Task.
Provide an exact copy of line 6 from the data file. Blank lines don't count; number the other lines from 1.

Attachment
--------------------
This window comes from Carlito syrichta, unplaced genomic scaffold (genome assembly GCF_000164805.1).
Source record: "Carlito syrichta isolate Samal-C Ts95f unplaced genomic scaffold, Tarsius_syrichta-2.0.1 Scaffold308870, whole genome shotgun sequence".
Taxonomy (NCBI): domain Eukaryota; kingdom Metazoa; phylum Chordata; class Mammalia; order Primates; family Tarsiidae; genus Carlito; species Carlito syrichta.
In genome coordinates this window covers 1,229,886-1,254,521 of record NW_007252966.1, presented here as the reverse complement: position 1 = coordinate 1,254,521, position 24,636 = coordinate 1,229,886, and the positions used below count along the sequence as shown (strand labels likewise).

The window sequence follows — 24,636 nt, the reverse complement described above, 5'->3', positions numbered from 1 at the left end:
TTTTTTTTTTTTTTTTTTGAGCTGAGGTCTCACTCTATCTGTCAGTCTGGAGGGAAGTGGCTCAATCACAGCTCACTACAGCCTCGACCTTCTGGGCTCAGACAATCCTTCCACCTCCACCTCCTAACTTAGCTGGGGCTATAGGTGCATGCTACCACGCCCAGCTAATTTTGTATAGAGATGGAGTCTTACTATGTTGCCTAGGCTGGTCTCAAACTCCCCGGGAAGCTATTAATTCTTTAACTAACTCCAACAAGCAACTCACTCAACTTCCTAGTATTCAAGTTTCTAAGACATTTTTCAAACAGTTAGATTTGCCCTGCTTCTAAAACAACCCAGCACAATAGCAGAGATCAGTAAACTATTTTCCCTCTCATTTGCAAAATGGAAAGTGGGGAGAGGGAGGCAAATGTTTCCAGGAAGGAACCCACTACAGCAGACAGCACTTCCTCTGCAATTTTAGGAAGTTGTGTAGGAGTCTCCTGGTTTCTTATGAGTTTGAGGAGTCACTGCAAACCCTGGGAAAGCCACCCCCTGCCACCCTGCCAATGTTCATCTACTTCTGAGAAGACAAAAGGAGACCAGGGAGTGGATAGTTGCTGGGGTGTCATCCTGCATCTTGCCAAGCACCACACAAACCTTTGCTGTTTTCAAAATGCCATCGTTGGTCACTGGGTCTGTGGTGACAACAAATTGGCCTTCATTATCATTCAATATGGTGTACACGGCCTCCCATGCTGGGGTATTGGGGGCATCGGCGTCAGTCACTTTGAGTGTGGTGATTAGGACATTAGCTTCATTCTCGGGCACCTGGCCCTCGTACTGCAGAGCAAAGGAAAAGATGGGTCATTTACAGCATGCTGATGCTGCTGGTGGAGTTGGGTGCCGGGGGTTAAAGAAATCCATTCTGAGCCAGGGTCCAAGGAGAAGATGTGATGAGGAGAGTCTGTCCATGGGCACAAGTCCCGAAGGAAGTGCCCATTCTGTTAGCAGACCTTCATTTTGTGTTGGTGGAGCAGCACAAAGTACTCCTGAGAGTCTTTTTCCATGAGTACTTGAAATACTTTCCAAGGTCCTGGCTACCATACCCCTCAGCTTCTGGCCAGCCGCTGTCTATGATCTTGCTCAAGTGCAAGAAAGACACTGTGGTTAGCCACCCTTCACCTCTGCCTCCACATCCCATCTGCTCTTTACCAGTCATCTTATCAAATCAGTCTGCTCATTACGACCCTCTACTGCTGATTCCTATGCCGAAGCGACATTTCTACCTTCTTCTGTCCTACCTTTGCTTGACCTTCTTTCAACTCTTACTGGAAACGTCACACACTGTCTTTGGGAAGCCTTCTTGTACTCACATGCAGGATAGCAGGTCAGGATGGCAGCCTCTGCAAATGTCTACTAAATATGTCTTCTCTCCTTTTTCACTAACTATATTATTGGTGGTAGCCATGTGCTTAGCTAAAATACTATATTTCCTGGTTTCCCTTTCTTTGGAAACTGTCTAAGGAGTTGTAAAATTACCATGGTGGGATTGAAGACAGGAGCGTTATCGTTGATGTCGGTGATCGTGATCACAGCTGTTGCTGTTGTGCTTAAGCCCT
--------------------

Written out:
TTTTTTTTTTTTTTTTTTGAGCTGAGGTCTCACTCTATCTGTCAGTCTGGAGGGAAGTGGCTCAATCACAGCTCACTACAGCCTCGACCTTCTGGGCTCAGACAATCCTTCCACCTCCACCTCCTAACTTAGCTGGGGCTATAGGTGCATGCTACCACGCCCAGCTAATTTTGTATAGAGATGGAGTCTTACTATGTTGCCTAGGCTGGTCTCAAACTCCCCGGGAAGCTATTAATTCTTTAACTAACTCCAACAAGCAACTCACTCAACTTCCTAGTATTCAAGTTTCTAAGACATTTTTCAAACAGTTAGATTTGCCCTGCTTCTAAAACAACCCAGCACAATAGCAGAGATCAGTAAACTATTTTCCCTCTCATTTGCAAAATGGAAAGTGGGGAGAGGGAGGCAAATGTTTCCAGGAAGGAACCCACTACAGCAGACAGCACTTCCTCTGCAATTTTAGGAAGTTGTGTAGGAGTCTCCTGGTTTCTTATGAGTTTGAGGAGTCACTGCAAACCCTGGGAAAGCCACCCCCTGCCACCCTGCCAATGTTCATCTACTTCTGAGAAGACAAAAGGAGACCAGGGAGTGGATAGTTGCTGGGGTGTCATCCTGCATCTTGCCAAGCACCACACAAACCTTTGCTGTTTTCAAAATGCCATCGTTGGTCACTGGGTCTGTGGTGACAACAAATTGGCCTTCATTATCATTCAATATGGTGTACACGGCCTCCCATGCTGGGGTATTGGGGGCATCGGCGTCAGTCACTTTGAGTGTGGTGATTAGGACATTAGCTTCATTCTCGGGCACCTGGCCCTCGTACTGCAGAGCAAAGGAAAAGATGGGTCATTTACAGCATGCTGATGCTGCTGGTGGAGTTGGGTGCCGGGGGTTAAAGAAATCCATTCTGAGCCAGGGTCCAAGGAGAAGATGTGATGAGGAGAGTCTGTCCATGGGCACAAGTCCCGAAGGAAGTGCCCATTCTGTTAGCAGACCTTCATTTTGTGTTGGTGGAGCAGCACAAAGTACTCCTGAGAGTCTTTTTCCATGAGTACTTGAAATACTTTCCAAGGTCCTGGCTACCATACCCCTCAGCTTCTGGCCAGCCGCTGTCTATGATCTTGCTCAAGTGCAAGAAAGACACTGTGGTTAGCCACCCTTCACCTCTGCCTCCACATCCCATCTGCTCTTTACCAGTCATCTTATCAAATCAGTCTGCTCATTACGACCCTCTACTGCTGATTCCTATGCCGAAGCGACATTTCTACCTTCTTCTGTCCTACCTTTGCTTGACCTTCTTTCAACTCTTACTGGAAACGTCACACACTGTCTTTGGGAAGCCTTCTTGTACTCACATGCAGGATAGCAGGTCAGGATGGCAGCCTCTGCAAATGTCTACTAAATATGTCTTCTCTCCTTTTTCACTAACTATATTATTGGTGGTAGCCATGTGCTTAGCTAAAATACTATATTTCCTGGTTTCCCTTTCTTTGGAAACTGTCTAAGGAGTTGTAAAATTACCATGGTGGGATTGAAGACAGGAGCGTTATCGTTGATGTCGGTGATCGTGATCACAGCTGTTGCTGTTGTGCTTAAGCCCT